USMLE Prep: What is the USMLE?

The United States Medical Licensing Examination, or USMLE for short, is a three-part licensing examination that is required in order to receive a license to practice medicine within the United States. This exam is designed by the Federation of State Medical Boards and the National Board of Medical Examiners to determine whether or not an individual understands and can apply the knowledge necessary to practice medicine safely and intelligently. The USMLE is actually comprised of three different exams that are referred to as steps, which examine the individual's knowledge of specific topics related to the field of medicine such as basic science, medical knowledge, medical skills, clinical science, and the application of all of these skills and areas of knowledge in the medical field.

All three steps of the USMLE include a series of computerized multiple-choice questions, but the format of the exam and the information covered in each multiple-choice section is different for each step of the USMLE. The USMLE Step II also has a clinical skills portion that examines an individual's ability to work with real patients and the USMLE Step III has a computerized patient simulation portion in addition to the multiple-choice section of the exam. In order for an individual to receive a license to practice medicine, the individual must pass all three steps of the USMLE.

The USMLE and Licensure within the United States

In order for an individual to receive a license to practice medicine within the United States, the individual must have a Doctor of Medicine (MD) degree, a Doctor of Osteopathic Medicine (DO) degree, or another comparable degree and must have passed Step III of the USMLE. The individual must also have completed at least a one-year internship or a one-year residency program in order to receive licensure. The Step I Exam, the Step II Clinical Skills Exam, and the Step II Clinical Knowledge Exam, are not specifically required in order to obtain licensure, but an individual must pass all of these exams in order to take the Step III Exam. Passing each of these exams is also usually required by each university and medical program in order to receive a MD or DO degree. As a result, the individual must have completed all three steps of the USMLE exam, achieved a MD, DO, or other similar degree, and have completed at least a one-year internship or a one-year residency program in order to receive a license to practice medicine. Individuals that wish to become accredited as a specialist in a particular field of medicine or eligible to practice as a specialist in a particular medical field by the local medical board will usually be required to fulfill their residency performing the particular specialty they are interested in pursuing. However, there may also be other requirements in addition to these requirements in order for an individual to receive a license to practice medicine and/or to become Board Accredited or Board Eligible as a specialist depending on the regulations set by the local medical licensing authority.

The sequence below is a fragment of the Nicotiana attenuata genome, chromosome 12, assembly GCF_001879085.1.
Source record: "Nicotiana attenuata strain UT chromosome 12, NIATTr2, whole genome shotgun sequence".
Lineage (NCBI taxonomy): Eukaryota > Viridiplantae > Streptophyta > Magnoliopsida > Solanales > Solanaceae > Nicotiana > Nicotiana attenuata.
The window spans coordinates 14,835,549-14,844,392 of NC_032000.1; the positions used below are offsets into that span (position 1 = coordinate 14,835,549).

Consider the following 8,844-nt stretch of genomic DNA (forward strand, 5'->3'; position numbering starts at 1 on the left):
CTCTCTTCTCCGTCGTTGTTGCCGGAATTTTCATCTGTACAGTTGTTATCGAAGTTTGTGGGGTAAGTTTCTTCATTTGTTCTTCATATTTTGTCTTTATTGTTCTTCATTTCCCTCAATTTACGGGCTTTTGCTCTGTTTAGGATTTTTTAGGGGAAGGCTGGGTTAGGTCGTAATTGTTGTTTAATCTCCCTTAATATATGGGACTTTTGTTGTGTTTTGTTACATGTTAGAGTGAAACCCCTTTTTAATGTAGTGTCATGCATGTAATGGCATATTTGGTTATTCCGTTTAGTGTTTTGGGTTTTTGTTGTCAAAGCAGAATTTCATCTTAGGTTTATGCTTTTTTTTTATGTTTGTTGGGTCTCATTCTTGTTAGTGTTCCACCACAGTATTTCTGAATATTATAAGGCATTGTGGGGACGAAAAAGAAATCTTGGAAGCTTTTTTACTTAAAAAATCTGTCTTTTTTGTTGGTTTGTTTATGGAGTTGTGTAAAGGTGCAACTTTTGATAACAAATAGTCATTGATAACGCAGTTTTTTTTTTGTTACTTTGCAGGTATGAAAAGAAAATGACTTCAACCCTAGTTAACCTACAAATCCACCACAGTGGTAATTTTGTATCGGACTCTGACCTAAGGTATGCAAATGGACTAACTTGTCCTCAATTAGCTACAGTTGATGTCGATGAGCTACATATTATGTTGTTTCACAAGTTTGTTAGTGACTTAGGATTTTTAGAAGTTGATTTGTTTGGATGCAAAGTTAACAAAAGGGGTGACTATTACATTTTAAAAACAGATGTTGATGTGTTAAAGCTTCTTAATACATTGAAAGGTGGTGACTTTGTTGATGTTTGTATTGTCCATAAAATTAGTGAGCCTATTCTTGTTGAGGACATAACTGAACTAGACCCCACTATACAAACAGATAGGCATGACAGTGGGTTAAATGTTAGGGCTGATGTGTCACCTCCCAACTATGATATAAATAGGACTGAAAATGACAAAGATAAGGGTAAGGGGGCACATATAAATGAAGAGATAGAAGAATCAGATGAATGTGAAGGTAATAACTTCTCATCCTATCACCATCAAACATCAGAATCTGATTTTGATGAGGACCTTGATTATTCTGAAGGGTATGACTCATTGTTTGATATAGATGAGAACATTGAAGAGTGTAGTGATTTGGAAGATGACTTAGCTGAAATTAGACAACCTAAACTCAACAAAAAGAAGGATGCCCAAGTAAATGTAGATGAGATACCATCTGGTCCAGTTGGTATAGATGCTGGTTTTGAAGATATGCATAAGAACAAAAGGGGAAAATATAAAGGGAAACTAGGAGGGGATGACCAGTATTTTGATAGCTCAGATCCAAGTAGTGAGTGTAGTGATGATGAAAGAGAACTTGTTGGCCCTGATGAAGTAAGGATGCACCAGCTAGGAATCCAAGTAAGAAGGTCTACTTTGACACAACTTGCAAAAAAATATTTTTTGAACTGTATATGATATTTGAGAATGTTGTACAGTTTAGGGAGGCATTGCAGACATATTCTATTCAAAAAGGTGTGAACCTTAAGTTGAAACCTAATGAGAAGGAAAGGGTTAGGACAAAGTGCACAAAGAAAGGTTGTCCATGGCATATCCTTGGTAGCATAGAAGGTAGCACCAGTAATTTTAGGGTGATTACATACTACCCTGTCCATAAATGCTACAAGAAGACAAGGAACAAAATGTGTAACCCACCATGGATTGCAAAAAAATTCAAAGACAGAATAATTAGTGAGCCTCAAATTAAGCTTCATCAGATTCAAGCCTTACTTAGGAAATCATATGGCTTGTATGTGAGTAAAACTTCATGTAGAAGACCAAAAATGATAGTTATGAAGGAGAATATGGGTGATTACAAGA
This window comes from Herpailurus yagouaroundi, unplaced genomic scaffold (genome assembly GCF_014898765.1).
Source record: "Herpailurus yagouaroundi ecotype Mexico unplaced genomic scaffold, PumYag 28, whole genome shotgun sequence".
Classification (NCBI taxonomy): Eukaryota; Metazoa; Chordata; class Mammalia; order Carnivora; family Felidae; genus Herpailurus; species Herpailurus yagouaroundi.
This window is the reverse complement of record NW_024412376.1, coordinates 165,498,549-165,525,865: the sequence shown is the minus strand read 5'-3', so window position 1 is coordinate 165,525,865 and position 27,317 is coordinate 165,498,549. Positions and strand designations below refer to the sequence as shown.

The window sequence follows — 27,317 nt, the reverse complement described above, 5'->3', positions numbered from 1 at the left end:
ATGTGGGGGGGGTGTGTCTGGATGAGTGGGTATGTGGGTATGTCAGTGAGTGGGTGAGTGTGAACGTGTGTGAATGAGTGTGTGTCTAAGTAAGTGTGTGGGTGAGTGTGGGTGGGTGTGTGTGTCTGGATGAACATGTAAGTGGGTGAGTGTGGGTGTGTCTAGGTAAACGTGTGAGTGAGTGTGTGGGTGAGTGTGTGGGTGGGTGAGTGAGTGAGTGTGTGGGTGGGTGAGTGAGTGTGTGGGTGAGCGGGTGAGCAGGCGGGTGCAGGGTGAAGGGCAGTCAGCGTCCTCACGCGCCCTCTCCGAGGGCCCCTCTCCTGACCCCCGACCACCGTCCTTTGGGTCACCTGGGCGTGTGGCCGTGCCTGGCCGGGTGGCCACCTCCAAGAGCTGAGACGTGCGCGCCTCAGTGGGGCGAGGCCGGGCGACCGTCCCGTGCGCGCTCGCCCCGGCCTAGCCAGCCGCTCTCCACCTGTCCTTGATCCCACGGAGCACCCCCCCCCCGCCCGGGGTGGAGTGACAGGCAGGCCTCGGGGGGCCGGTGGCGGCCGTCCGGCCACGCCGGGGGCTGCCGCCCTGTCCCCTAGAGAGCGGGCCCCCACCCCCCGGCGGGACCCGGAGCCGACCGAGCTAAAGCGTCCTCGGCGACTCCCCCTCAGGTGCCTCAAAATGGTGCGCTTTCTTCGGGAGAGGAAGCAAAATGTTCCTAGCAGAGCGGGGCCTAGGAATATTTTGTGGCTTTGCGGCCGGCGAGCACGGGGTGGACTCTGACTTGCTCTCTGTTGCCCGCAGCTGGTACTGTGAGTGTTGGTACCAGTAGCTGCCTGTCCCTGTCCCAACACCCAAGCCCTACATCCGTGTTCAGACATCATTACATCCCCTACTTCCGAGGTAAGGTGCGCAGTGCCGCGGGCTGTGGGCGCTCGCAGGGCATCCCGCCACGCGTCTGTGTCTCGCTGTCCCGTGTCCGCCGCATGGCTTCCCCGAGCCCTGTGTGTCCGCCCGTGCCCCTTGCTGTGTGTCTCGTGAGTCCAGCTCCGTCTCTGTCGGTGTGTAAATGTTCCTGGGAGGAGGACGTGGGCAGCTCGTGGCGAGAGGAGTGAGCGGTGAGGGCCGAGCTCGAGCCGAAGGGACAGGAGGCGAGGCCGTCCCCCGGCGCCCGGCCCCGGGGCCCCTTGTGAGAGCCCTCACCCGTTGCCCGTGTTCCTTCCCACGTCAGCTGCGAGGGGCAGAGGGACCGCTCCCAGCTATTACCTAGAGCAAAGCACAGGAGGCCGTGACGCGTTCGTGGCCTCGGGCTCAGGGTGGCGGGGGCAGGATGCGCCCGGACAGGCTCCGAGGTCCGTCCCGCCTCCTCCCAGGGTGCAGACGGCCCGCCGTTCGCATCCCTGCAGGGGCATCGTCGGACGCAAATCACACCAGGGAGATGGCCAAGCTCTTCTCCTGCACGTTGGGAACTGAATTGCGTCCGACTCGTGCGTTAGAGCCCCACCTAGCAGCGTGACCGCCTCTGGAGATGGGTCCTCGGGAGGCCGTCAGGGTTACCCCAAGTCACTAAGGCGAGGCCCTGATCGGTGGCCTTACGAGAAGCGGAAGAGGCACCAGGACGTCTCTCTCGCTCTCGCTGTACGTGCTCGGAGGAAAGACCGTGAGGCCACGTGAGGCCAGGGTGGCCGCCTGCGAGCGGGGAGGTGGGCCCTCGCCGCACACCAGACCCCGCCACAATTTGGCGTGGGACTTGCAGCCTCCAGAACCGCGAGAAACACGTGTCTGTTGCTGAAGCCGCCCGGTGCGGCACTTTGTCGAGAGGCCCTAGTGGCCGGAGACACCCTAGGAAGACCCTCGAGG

USMLE Registration - Other Fees, Rescheduling Exams, and Retaking Exams

The total registration cost for all three Steps of the USMLE will be approximately $2,655 for individuals planning on taking the exam in 2008. However, these fees are usually raised annually and there are other fees that an individual may have to pay in addition to these fees in order to take a particular exam. Some of the additional fees that an individual may have to pay in order to take one of the USMLE Exams include general rescheduling fees, rescheduling fees associated with missing a test date, and fees associated with other certifications such as the ECFMG Certification if the individual that is applying for the exam is a student or graduate from somewhere other than the United States or Canada. An individual that has already scheduled a testing date with Thomson Prometric can reschedule if there is a problem with the date that the individual has chosen, without penalty, if the individual cancels the test appointment with the testing center no later than 14 days before the testing date. The individual taking the exam may also cancel the test appointment during the 14 days prior to the exam date, but Thomson Prometric will assess a $150 rescheduling fee when the individual attempts to choose another date to take the exam. If the individual attempts to cancel his or her test appointment on the day of the test or simply does not show up for the test, Thomson Prometric will assess a $400 rescheduling fee when the individual attempts to choose another date to take the exam.

If the individual taking the exam fails the exam, the individual has the option to retake the exam an unlimited number of times. However, the individual can only retake the Step II Clinical Skills Exam up to a total of 3 times in a one year period from the date that the individual first takes the exam and can only retake any of the other exams up to a total of 4 times in a one year period from the date of the first exam. There may also be limitations on the number of overall attempts an individual can make for a particular exam set by the local medical licensing authority. In jurisdictions where limits are set, the individual will only receive a license to practice medicine if he or she passes the exam before exceeding the number of attempts allowed by the local medical licensing authority for the jurisdiction that the individual is planning on working in.

Video Review

Last Updated: 07/29/2014